Wednesday, March 30, 2011

Rescue Remedy: 'Fidelio'


Did you know that there is a genre of opera called ‘rescue operas’ dating from the time of the French Revolution and the Reign of Terror that succeeded it? Neither did I.

According to the Royal Opera House program, Beethoven’s “Fidelio” is the only ‘rescue opera’ that has remained in the active repertoire. After the revolutionaries beheaded the king in 1792, they set about establishing a republic on the basis of ‘Liberté, Égalité and Fraternité (the philosopher Rousseau could be brought into the story here, but I will try my best not to get side-tracked). Things, however, went from bad to worse, and the Jacobin party split, with Robespierre unleashing the dreadful Reign of Terror, resulting in an early version of ‘disappeared ones’ - a phenomenon depressingly common in the 20th century, and indeed beyond. Many of the revolutionaries’ former moderate comrades were imprisoned, and spent quite some time writing letters and appeals from their dank cells, channelling both public idealism and private passion.

The ideal of Liberté was pretty big in those days: think Statute of Liberty, the classically robed female figurehead symbolising freedom. So the ‘rescue’ stories were not just about telling the tale, but also powerfully symbolic. 

Here's Wikipedia on The French Revolution, if you'd like the details.

The final scene, ROH production

In “Fidelio” the central rescuer figure is a female, Leonore, who dresses as a boy (named Fidelio – ‘fidelity’, get it?) in order to recue her beloved husband from a serious dungeon where he has been illegally imprisoned by his political enemy. There’s a side-story with an old gaoler and his daughter, but in the end Leonore is very brave and rescues her husband in the nick of time; a kindly authority figure frees all the prisoners and the bad guy disappears himself to an unspecified fate. I am being glib about it, but behind the story is some pretty powerful symbolism. Beethoven was a serious kind of guy. He admired Mozart’s music but found his choice of story lines (“Marriage of Figaro”, “Don Giovanni”) to be too frivolous. For his only opera, Beethoven chose much more edifying themes. (I say his only opera – “Fidelio” exists in some earlier versions which are called “Leonore”).  

Second Act, in the dungeon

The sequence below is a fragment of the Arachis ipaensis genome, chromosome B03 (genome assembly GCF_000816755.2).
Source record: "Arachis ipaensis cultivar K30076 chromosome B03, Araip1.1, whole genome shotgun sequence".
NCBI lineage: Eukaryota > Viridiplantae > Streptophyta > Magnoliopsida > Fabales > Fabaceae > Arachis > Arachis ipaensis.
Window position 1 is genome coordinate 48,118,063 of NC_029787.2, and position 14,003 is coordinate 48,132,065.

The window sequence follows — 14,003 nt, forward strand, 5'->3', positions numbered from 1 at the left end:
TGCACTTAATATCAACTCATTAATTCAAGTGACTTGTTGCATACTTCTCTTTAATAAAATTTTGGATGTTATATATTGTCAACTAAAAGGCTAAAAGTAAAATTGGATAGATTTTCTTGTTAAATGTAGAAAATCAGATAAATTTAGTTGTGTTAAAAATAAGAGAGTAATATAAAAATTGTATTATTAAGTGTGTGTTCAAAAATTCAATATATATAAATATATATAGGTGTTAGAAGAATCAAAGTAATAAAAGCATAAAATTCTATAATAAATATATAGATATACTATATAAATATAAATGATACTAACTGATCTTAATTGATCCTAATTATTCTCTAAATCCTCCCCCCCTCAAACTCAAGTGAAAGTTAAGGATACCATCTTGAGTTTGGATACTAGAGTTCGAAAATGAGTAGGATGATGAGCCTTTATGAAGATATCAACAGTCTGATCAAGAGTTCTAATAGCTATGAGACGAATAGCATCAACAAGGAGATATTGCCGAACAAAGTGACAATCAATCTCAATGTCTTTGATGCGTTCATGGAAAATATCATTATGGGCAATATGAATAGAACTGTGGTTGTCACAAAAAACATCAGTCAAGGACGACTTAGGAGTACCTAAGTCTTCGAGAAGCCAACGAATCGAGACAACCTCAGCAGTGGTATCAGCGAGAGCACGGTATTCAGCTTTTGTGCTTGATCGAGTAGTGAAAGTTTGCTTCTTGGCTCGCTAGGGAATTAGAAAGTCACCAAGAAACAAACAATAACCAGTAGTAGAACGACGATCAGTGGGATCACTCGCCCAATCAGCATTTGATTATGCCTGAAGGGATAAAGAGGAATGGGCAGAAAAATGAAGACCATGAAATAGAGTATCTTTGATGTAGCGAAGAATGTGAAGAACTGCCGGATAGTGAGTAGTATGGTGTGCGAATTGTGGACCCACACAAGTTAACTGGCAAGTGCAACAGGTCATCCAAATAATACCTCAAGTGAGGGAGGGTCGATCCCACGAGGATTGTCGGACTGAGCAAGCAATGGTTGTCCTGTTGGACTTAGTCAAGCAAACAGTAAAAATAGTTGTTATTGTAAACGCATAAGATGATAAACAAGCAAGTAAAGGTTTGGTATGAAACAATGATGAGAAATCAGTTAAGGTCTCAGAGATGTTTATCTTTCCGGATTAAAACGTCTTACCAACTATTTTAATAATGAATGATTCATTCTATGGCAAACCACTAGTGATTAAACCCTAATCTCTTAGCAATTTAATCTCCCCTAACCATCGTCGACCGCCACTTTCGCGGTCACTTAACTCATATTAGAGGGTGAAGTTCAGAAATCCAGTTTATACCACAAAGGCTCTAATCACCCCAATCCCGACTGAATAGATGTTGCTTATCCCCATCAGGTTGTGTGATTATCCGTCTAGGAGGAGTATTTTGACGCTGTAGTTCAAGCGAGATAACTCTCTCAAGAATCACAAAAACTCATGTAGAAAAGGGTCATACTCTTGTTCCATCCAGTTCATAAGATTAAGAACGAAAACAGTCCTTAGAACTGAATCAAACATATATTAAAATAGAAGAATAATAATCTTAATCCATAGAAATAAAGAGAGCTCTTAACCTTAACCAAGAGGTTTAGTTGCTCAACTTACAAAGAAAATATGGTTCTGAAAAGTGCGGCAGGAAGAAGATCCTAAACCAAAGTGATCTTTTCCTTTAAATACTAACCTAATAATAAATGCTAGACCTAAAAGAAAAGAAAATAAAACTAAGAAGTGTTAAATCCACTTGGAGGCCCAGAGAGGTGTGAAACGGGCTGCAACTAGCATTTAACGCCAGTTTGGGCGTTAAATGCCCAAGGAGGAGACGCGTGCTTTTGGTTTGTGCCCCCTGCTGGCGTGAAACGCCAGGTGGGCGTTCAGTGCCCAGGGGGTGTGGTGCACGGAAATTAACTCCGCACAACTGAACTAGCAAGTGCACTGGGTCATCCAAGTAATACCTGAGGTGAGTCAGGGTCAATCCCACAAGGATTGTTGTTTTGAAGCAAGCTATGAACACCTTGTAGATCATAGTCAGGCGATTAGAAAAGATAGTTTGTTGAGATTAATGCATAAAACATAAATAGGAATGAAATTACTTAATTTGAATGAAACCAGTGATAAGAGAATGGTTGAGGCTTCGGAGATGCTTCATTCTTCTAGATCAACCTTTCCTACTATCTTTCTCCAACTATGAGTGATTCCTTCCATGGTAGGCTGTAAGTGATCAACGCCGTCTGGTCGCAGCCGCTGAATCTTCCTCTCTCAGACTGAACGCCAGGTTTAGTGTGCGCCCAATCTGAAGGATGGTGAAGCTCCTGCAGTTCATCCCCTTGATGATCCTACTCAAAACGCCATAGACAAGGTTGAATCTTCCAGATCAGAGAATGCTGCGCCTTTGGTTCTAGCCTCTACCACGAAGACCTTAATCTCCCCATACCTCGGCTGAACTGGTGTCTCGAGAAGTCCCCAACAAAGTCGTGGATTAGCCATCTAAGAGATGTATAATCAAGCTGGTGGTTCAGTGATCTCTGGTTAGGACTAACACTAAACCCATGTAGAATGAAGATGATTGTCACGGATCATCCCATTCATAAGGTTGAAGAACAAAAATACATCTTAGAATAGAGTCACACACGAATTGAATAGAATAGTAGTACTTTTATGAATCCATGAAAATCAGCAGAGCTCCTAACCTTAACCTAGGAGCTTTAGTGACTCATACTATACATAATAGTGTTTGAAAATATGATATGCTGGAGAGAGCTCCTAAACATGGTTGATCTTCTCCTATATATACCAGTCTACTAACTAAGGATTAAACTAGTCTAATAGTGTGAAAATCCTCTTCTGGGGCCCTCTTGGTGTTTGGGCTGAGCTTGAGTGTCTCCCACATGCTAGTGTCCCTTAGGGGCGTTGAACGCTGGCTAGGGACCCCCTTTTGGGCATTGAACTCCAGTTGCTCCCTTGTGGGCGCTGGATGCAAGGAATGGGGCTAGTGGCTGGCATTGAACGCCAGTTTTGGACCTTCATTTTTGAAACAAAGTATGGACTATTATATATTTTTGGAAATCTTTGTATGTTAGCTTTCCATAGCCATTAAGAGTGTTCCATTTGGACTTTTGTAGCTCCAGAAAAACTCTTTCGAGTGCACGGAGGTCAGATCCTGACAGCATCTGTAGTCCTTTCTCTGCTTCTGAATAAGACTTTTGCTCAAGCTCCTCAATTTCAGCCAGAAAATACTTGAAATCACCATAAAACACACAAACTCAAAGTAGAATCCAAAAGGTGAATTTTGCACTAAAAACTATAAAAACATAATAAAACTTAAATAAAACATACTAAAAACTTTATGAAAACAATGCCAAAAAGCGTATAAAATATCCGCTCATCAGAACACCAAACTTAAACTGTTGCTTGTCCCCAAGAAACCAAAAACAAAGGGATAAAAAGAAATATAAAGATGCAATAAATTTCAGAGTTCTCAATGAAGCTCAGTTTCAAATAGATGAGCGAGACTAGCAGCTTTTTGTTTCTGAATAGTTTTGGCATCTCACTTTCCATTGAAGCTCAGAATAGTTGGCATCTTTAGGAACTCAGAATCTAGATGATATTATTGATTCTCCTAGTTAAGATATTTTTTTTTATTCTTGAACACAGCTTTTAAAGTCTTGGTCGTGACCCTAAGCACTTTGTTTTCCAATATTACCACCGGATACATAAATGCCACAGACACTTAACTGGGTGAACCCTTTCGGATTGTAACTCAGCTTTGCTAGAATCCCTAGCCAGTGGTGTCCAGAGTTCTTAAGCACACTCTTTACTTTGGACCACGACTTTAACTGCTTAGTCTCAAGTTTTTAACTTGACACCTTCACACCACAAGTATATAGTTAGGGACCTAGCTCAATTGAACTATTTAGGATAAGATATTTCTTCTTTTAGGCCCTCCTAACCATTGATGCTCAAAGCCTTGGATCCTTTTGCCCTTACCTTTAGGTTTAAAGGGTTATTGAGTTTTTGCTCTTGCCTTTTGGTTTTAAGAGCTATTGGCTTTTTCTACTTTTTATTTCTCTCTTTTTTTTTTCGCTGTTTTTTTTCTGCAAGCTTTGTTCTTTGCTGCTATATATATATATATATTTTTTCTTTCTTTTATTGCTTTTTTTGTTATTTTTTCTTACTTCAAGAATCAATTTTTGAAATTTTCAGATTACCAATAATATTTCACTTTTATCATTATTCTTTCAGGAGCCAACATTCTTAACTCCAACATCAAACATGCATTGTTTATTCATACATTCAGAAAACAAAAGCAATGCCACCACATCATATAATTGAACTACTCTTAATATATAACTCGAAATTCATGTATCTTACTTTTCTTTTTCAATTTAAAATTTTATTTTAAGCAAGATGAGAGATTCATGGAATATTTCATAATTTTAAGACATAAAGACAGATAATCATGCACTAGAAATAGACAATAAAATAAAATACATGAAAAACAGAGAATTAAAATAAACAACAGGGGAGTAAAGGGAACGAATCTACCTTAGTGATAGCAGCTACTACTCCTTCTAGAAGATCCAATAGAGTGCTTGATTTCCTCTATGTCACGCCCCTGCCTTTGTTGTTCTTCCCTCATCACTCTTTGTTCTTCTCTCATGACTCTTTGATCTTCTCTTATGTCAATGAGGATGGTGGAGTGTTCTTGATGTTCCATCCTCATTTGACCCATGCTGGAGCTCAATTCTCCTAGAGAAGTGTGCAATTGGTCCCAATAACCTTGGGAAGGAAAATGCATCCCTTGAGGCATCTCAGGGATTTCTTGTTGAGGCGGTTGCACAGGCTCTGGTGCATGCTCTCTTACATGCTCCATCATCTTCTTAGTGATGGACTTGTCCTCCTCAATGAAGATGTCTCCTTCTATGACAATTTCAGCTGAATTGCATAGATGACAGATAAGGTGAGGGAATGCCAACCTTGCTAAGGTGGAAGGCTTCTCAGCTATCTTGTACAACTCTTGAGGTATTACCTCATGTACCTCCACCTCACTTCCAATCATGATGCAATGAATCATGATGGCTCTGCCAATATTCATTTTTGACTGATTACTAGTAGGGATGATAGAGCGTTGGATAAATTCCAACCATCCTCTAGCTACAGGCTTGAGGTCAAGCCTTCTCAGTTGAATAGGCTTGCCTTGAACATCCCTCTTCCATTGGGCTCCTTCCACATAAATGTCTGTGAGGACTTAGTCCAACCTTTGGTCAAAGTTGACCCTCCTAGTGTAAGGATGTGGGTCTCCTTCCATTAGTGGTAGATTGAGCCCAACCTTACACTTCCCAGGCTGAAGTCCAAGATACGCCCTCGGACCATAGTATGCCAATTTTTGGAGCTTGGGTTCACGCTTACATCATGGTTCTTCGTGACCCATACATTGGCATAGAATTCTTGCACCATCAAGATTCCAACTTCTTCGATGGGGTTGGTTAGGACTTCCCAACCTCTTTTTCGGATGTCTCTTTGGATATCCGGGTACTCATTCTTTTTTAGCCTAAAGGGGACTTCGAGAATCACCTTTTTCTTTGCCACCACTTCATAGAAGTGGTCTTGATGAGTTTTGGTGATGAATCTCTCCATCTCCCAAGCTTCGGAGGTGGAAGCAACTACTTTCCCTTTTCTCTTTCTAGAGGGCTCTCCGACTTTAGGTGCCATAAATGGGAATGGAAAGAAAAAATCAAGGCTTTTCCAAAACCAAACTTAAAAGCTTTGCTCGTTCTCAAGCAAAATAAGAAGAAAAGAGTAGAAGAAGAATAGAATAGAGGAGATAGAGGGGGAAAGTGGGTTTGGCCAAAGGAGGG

So although “Fidelio” is based on an earlier French ‘rescue opera’ (by Bouilly, who claimed the story was a true story from the Reign of Terror), Beethoven set it in a vague Spanish castle, and the bad guy’s name is Pizarro. The current production, on hire from The Met in New York, time-shifts the action to the 20th century and one can’t help but think of the Spanish Civil War, though I haven’t found anything in the program to confirm this impression.  It would be appropriate.

The music, you ask? I was mightily impressed by the overture (very Beethoven-ish), less impressed by the First Act though it had some nice moments (especially one lovely quartet); and mightily impressed all over again by the Second Act. It had it all: a wonderful tenor appears, there’s intrigue, love, action, and it ends with a massive chorus. Excellent. When the tenor (Endrik Wottrich) first opened his mouth, it was to sing an enormous heartfelt cry from the depths of his dungeon: “Oh God! It is so dark here!” After my first Northern Winter, I couldn’t help but empathise.

Fidelio/Leonore was sung by the very wonderful Nina Stemme, who was very good indeed. The nasty Pizarro was performed by the German-born but Australian trained John Wegner. I have heard him sing several times at the Sydney Opera House, including a good Scarpia (the bad guy in ‘Tosca’). Wegner does bad guys very threateningly. I think he’s found a niche. This was his debut at the Royal Opera, and I gave him a hearty ‘bravo!’ at the curtain call, in Antipodean solidarity and encouragement. I wonder if he heard. I was in Row E, which is quite close, so he might have. I must also mention the bass, Kurt Rydl, who sang the part of Rocco the old gaoler. It is a substantial part, and his voice was very beautiful. Basses can sometimes not be, but this guy was excellent.

Ludwig von Beethoven
The big choruses at the end are exceptional. The story ends on a triumphant and happy note. The great mass of freed prisoners sings ‘Heil se idem Tag! Heil sei der Stunde!’ (‘Hail the day! Hail the Hour!’). Leonore then leads them into ‘O Gott! Welch’ ein Augenblick!’ (‘Oh God, what a moment!’) I must say I agree that we should be thinking transcendence here, something that goes way beyond the story line in many ways. The program says “It is a moment that celebrates the power of the moment”, an interesting thought. I’m told that Wagner, although critical of “Fidelio”, was in the end thoroughly inspired by it.

So that was my night at the opera. Not only music, and history, but a little philosophy too. You can’t ask much more than that for your money.

It was opening night, so the reviews will be out tomorrow. Here's the ROH site for more information.

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